Health Care Reform and Roth Conversions

Converting to a Roth will increase your income and could force you to pay higher Medicare premiums.

Will health-care reform affect Medicare beneficiaries who convert their traditional IRAs to a Roth?

It certainly will. Medicare beneficiaries always have to be careful about Roth conversions because the money you convert increases your taxable income for the year. That could cause you to pay a high-income surcharge for Medicare Part B, which currently applies to people whose adjusted gross income in 2008 (the most-recent tax return the IRS has on file) was more than $85,000 (or $170,000 on a joint return). Most people who earned less than that threshold pay $96.40 per month per person for Medicare Part B in 2010. But people who earned more than that must pay $154.70 per month or more (the charge maxes out at $353 per month for the highest-income people). See What’s in Store for Medicare Part B Premiums for more information.

The new health-care-reform law freezes the high-income surcharge limit at $85,000 for single filers ($170,000 on a joint return) from 2011 to 2019, rather than increasing the income cut-offs with inflation. And, most important, it imposes a high-income surcharge on Medicare Part D premiums for people with adjusted gross incomes above the $85,000/$170,000 level.

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You can generally contest a high-income surcharge if you have a life-changing event, such as marriage, divorce, job loss or reduced work hours (including retirement), that affects your income level. See Pay Less for Medicare Part B for details. But converting a traditional IRA to a Roth doesn’t count.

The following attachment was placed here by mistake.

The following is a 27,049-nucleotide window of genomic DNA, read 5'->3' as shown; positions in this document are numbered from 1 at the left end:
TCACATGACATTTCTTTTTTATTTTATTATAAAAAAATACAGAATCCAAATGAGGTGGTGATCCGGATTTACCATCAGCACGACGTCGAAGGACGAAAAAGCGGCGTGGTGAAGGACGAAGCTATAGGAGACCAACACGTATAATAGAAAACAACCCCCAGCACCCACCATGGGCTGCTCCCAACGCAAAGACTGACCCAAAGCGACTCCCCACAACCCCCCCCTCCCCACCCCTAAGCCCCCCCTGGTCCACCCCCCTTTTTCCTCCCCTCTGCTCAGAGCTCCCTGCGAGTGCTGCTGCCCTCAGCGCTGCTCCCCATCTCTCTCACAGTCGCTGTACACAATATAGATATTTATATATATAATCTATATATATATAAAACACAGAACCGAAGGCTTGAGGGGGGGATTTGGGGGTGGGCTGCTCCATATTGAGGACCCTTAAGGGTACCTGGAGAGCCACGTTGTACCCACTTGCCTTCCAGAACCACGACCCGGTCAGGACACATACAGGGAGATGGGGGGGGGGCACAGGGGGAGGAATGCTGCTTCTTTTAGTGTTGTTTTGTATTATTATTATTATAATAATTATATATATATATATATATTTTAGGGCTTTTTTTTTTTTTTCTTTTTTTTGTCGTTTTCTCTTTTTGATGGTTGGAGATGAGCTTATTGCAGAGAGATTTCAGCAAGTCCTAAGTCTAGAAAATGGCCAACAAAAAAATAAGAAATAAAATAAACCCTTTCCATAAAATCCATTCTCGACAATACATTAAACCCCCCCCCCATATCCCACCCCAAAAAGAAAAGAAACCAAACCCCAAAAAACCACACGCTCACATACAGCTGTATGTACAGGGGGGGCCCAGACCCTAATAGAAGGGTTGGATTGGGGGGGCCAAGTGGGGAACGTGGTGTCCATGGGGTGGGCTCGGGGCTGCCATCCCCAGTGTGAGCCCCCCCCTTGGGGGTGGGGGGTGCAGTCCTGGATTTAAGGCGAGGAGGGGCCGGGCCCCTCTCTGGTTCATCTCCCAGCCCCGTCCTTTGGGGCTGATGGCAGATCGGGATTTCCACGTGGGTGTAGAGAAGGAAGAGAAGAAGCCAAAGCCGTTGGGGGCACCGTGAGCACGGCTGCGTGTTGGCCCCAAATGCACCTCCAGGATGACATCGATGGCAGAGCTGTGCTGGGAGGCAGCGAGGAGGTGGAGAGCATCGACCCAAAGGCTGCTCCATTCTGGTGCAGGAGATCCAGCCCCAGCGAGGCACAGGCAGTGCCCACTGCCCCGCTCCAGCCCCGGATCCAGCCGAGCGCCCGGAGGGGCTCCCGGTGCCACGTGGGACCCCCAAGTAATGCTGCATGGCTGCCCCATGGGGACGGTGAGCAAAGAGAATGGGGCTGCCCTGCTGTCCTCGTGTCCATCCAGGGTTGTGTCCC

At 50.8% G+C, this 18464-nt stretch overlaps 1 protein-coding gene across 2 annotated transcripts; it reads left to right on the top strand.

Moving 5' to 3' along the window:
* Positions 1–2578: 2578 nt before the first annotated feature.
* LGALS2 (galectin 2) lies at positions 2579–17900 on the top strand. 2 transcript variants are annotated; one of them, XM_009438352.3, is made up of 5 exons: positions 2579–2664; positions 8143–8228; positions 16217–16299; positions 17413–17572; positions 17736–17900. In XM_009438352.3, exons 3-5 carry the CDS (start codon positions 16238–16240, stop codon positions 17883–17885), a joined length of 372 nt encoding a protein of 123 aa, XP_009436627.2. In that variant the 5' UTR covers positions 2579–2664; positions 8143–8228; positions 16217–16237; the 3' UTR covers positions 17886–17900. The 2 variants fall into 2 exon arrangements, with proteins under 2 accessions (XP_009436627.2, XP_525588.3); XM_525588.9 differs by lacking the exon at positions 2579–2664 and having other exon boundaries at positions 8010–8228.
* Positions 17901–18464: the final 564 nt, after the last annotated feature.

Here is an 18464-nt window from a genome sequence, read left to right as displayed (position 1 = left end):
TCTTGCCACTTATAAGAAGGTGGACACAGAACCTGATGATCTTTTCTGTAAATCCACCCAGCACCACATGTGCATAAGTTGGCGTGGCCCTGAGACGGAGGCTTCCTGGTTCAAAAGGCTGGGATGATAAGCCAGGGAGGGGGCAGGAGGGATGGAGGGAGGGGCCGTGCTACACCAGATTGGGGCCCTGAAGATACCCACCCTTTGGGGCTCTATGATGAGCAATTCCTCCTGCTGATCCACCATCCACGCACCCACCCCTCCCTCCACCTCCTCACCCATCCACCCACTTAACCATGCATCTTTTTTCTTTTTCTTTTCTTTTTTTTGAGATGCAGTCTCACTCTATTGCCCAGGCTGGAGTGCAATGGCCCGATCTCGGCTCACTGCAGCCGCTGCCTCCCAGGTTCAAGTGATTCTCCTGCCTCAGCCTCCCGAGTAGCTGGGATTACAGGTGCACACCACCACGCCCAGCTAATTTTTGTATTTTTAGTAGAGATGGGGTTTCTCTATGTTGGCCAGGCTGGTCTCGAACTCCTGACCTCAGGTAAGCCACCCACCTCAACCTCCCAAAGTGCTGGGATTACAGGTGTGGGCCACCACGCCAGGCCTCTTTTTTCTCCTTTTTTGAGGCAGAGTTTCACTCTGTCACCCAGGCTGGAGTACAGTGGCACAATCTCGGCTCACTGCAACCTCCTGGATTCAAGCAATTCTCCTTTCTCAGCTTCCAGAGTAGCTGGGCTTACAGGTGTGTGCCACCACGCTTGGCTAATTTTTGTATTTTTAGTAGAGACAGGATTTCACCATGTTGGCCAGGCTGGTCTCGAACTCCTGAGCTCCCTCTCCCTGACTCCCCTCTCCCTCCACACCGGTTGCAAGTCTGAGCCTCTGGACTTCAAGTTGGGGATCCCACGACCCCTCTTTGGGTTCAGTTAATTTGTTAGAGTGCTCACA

If your IRA conversion gets you close to the $85,000 or $170,000 limit, be aware of the surcharge when deciding whether it’s worthwhile to convert, when the conversion might work best, and whether it helps to pay taxes on a 2010 conversion with your 2011 and 2012 returns.

But it’s also important to keep a Roth conversion’s impact on Medicare premiums in perspective when you make your decision. “If no Roth conversion occurred, the taxpayer would have to start taking required minimum distributions from a traditional IRA at age 70 ½, which could also increase Medicare premiums, only over a longer period of time,” says Mark Luscombe, principal analyst with CCH, a provider of tax information. “One would have to do a careful analysis, therefore, to determine whether the proposed Roth conversion over the long term was harmful or beneficial to Medicare premiums.”

For more help deciding whether a Roth conversion is right for you, see Should You Convert to a Roth IRA? and our Health Care Reform: What It Means for Retirees. And keep health-care reform's other tax changes in mind when timing your Roth conversion. See Health Care Reform: Tax Hikes on the Way.

How will Obama’s heath care bill affect YOUR small business? Find out by clicking here.

Kimberly Lankford
Contributing Editor, Kiplinger's Personal Finance

As the "Ask Kim" columnist for Kiplinger's Personal Finance, Lankford receives hundreds of personal finance questions from readers every month. She is the author of Rescue Your Financial Life (McGraw-Hill, 2003), The Insurance Maze: How You Can Save Money on Insurance -- and Still Get the Coverage You Need (Kaplan, 2006), Kiplinger's Ask Kim for Money Smart Solutions (Kaplan, 2007) and The Kiplinger/BBB Personal Finance Guide for Military Families. She is frequently featured as a financial expert on television and radio, including NBC's Today Show, CNN, CNBC and National Public Radio.